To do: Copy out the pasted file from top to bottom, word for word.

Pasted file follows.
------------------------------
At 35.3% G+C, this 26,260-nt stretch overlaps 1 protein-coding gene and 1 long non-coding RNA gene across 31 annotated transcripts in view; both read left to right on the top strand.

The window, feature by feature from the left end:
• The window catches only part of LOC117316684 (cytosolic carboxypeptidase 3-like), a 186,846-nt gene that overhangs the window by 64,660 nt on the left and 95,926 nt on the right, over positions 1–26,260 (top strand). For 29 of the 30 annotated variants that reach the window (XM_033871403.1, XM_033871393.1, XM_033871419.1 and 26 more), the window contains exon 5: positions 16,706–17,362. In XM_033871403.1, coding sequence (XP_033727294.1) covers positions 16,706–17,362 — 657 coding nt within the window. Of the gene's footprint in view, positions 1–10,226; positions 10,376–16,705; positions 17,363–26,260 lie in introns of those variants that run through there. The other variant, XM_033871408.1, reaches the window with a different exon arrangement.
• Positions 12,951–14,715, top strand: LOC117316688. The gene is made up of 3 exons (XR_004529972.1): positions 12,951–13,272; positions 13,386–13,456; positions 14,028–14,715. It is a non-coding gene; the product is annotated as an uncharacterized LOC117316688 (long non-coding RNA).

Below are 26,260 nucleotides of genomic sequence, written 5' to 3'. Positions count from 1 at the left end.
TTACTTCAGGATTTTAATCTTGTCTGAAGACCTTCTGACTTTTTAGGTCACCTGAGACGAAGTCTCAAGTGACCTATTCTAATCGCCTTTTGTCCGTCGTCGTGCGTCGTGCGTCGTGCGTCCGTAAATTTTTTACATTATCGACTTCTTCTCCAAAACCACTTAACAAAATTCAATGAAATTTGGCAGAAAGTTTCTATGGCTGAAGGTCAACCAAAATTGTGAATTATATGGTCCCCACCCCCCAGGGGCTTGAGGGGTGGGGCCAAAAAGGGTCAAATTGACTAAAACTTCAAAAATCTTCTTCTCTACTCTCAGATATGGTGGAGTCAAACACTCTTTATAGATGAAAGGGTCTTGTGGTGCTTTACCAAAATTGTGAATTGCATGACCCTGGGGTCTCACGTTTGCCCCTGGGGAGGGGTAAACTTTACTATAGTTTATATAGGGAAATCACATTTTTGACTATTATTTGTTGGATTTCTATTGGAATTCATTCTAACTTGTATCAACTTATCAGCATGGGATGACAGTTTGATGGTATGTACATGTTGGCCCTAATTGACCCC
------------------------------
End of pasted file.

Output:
At 35.3% G+C, this 26,260-nt stretch overlaps 1 protein-coding gene and 1 long non-coding RNA gene across 31 annotated transcripts in view; both read left to right on the top strand.

The window, feature by feature from the left end:
• The window catches only part of LOC117316684 (cytosolic carboxypeptidase 3-like), a 186,846-nt gene that overhangs the window by 64,660 nt on the left and 95,926 nt on the right, over positions 1–26,260 (top strand). For 29 of the 30 annotated variants that reach the window (XM_033871403.1, XM_033871393.1, XM_033871419.1 and 26 more), the window contains exon 5: positions 16,706–17,362. In XM_033871403.1, coding sequence (XP_033727294.1) covers positions 16,706–17,362 — 657 coding nt within the window. Of the gene's footprint in view, positions 1–10,226; positions 10,376–16,705; positions 17,363–26,260 lie in introns of those variants that run through there. The other variant, XM_033871408.1, reaches the window with a different exon arrangement.
• Positions 12,951–14,715, top strand: LOC117316688. The gene is made up of 3 exons (XR_004529972.1): positions 12,951–13,272; positions 13,386–13,456; positions 14,028–14,715. It is a non-coding gene; the product is annotated as an uncharacterized LOC117316688 (long non-coding RNA).

Below are 26,260 nucleotides of genomic sequence, written 5' to 3'. Positions count from 1 at the left end.
TTACTTCAGGATTTTAATCTTGTCTGAAGACCTTCTGACTTTTTAGGTCACCTGAGACGAAGTCTCAAGTGACCTATTCTAATCGCCTTTTGTCCGTCGTCGTGCGTCGTGCGTCGTGCGTCCGTAAATTTTTTACATTATCGACTTCTTCTCCAAAACCACTTAACAAAATTCAATGAAATTTGGCAGAAAGTTTCTATGGCTGAAGGTCAACCAAAATTGTGAATTATATGGTCCCCACCCCCCAGGGGCTTGAGGGGTGGGGCCAAAAAGGGTCAAATTGACTAAAACTTCAAAAATCTTCTTCTCTACTCTCAGATATGGTGGAGTCAAACACTCTTTATAGATGAAAGGGTCTTGTGGTGCTTTACCAAAATTGTGAATTGCATGACCCTGGGGTCTCACGTTTGCCCCTGGGGAGGGGTAAACTTTACTATAGTTTATATAGGGAAATCACATTTTTGACTATTATTTGTTGGATTTCTATTGGAATTCATTCTAACTTGTATCAACTTATCAGCATGGGATGACAGTTTGATGGTATGTACATGTTGGCCCTAATTGACCCC